Where does technology play a role in mitigating supply chain risks? There are several applications that can empower Supply Chain Risk Management capabilities:

1. The first and widest use is in the visualization of a global supply chain using GIS applications. This can range from the display of locations of suppliers by country/region of the world to the mapping of the actual flow of products from origin to final destination taking advantage of “a picture can tell a thousand words”. By adding certain attributes (production details, etc.) to images on the map, additional value can be provided to the user.

2. Applications that provide predictive analytics. This technology can be simulation or network modeling software to evaluate alternatives ways for physical flow of products in order to evaluate the degree of resiliency offered by a change in the setup of the operation.

3. Operating visibility tools such as Control Towers can also help. Their value in addressing operating risks is to visualize and track in almost real time the actual location of products and assets that could be re-directed to a segment of the supply chain that has been disrupted.

In terms of operating disruptions, there remains one key question to the creation of sustainable supply chain risk mitigation strategies. How do you prioritize your time and resources when dealing with a dynamic set of moving variables in your global operation?

The answer: Your company must have a consensus based “measuring stick” to proactively identify, measure and prioritize what risks you will focus on using a consistent and repeatable process. There is no better way to do this than to understand the specific financial impact of each identified risk, e.g. how much it could hurt the bottom line.

Technology now exists that can repeatedly provide the exact profit performance contributions of every asset in a global supply chain operation. With these performance contribution measurements in hand, sources of supply chain operating risks can be systematically identified either as commercial risks, geo-political risks or physical risks. The financial implications can be correlated using these same measurements. These insights can help develop possible mitigation strategies and determine the potential ROI of each potential mitigation strategy. This type of technology is ‘disruptive’ to the traditional methods of supply chain crisis management.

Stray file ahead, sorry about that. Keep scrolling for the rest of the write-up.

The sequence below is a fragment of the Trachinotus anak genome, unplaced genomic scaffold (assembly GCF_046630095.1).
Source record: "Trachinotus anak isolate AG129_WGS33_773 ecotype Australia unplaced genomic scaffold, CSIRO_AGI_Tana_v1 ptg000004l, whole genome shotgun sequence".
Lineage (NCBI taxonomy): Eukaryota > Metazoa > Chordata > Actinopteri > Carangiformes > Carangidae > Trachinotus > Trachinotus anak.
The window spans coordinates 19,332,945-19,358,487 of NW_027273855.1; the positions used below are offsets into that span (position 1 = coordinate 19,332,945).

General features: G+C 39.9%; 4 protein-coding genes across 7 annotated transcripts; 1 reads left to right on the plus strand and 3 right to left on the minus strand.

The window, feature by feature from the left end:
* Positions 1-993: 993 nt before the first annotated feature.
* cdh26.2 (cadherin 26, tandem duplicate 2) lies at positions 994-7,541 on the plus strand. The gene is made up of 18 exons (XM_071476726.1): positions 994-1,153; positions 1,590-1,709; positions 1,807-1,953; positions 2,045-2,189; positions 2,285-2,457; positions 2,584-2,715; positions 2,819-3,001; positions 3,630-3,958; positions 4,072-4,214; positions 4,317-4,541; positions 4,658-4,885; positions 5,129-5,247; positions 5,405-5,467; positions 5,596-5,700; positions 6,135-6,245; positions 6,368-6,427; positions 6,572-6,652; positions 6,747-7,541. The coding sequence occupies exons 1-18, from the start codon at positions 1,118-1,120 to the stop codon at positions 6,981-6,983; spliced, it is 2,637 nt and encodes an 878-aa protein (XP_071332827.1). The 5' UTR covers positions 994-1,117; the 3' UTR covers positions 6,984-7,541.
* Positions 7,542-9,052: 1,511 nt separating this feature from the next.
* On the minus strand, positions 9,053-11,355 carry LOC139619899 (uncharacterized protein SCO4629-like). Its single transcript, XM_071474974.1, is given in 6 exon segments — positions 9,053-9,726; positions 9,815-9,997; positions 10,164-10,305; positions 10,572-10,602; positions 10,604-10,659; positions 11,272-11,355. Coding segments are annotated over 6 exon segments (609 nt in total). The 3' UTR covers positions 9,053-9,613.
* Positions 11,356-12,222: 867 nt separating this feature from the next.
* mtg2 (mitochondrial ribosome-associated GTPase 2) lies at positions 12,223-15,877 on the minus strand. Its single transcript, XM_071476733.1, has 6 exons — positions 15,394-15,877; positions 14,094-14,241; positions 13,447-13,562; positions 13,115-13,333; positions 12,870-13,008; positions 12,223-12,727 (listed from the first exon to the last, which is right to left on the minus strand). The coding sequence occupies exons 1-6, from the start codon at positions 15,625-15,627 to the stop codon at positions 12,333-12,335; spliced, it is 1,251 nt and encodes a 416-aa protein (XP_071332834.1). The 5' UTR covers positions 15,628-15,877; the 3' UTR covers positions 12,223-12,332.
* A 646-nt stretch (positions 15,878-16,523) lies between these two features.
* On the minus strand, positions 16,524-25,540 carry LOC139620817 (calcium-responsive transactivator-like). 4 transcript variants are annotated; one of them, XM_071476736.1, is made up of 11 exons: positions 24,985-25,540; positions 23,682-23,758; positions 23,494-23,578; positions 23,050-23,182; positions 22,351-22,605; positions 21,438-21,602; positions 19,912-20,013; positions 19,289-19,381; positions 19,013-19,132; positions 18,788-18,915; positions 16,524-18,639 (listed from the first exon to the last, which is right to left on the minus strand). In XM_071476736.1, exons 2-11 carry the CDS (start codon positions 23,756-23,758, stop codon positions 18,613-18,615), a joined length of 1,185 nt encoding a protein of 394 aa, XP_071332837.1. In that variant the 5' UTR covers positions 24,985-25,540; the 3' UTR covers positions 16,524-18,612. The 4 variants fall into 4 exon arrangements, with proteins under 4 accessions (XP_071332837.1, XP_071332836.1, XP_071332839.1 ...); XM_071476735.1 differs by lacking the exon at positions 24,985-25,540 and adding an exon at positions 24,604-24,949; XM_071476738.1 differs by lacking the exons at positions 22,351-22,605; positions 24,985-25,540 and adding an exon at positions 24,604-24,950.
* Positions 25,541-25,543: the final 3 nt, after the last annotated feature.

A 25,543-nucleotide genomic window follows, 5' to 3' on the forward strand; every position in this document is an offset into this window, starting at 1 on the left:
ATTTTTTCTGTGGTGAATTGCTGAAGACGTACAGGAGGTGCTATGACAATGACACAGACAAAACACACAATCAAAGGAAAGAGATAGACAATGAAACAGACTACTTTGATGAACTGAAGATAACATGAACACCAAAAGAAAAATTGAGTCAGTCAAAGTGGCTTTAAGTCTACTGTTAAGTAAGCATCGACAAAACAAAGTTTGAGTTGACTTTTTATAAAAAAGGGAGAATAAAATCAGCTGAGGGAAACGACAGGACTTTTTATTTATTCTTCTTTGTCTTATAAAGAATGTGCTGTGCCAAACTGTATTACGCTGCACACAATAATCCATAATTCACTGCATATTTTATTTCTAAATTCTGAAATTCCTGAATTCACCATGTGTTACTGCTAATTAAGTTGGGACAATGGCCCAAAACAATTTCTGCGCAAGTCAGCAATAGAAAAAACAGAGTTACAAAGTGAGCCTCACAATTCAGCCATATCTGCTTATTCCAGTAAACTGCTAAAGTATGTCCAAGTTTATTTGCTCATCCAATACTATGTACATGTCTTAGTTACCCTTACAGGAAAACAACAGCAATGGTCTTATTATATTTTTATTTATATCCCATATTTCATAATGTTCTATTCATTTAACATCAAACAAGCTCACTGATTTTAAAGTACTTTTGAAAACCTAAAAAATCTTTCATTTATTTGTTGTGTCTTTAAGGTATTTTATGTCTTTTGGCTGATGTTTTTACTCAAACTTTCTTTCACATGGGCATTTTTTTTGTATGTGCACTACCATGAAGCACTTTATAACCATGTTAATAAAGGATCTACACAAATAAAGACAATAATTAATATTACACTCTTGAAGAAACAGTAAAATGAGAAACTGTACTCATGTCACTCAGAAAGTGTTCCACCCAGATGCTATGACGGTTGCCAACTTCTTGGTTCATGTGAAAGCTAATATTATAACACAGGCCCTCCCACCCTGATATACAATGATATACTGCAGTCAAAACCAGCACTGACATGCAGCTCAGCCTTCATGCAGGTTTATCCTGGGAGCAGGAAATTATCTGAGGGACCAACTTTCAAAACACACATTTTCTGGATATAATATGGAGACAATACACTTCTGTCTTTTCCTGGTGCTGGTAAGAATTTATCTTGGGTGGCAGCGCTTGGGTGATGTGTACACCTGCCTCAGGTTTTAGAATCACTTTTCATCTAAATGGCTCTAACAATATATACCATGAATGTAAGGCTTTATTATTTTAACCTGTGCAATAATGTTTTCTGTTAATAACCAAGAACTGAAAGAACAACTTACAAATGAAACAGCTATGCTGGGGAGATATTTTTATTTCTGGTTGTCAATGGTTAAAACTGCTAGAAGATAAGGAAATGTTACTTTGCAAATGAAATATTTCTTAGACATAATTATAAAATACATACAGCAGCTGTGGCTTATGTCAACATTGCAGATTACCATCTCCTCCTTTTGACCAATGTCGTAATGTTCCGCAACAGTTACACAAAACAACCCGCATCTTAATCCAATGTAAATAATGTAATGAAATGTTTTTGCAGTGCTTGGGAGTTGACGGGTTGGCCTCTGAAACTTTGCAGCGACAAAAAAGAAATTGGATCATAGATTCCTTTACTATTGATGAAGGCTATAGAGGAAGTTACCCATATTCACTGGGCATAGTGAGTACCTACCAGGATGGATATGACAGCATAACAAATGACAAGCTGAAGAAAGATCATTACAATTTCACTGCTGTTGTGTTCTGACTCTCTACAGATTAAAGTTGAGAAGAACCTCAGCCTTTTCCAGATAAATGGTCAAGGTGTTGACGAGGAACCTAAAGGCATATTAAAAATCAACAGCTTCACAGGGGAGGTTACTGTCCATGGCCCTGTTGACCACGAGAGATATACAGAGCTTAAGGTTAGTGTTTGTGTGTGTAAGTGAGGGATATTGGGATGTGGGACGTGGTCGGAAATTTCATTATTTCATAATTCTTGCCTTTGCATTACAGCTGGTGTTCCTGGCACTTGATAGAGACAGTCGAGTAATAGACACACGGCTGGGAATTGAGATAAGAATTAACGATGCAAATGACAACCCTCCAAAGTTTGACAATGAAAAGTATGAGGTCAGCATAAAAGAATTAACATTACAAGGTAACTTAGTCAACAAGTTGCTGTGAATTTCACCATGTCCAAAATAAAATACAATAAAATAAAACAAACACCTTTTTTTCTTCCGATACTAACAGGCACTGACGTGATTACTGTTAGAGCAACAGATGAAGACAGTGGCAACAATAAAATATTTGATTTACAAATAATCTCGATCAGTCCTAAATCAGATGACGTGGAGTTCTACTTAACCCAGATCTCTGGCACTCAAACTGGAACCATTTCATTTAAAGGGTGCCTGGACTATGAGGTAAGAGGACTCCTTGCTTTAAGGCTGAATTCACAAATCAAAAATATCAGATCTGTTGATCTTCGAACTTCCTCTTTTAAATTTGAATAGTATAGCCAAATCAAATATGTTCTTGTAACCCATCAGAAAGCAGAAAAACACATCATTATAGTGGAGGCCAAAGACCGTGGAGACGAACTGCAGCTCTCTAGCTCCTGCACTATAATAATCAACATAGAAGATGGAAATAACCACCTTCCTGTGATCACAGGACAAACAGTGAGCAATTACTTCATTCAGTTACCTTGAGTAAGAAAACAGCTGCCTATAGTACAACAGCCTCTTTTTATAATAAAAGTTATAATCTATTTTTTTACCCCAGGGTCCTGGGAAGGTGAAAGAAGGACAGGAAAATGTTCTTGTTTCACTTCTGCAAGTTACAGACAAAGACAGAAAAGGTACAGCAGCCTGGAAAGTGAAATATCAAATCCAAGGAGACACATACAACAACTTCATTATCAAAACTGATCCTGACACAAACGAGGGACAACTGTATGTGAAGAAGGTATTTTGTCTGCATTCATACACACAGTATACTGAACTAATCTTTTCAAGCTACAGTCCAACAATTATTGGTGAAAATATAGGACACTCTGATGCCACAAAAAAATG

The world is not a stagnant operating environment. Supply chain risk management activities must be ingrained in your company’s ongoing set of business operating practices. Essential to building this type of capability is the inclusion of a new form of disruptive technology; technology that supports supply chain management practices that incorporate precise, indisputable measures of profit.

In Summary

Today’s global supply chains are fragile and the operating resiliency factors to be considered are dynamic. Companies can protect themselves by developing Supply Chain Risk Management programs that are based on precise profit performance contributions. The companies that adopt technologies that provide this type of information will not only survive but will obtain and maintain competitive advantage.

No one wishes for major disruptions, but everyone wants to have the right level of operational resiliency that allows for the maximum generation and protection of profits.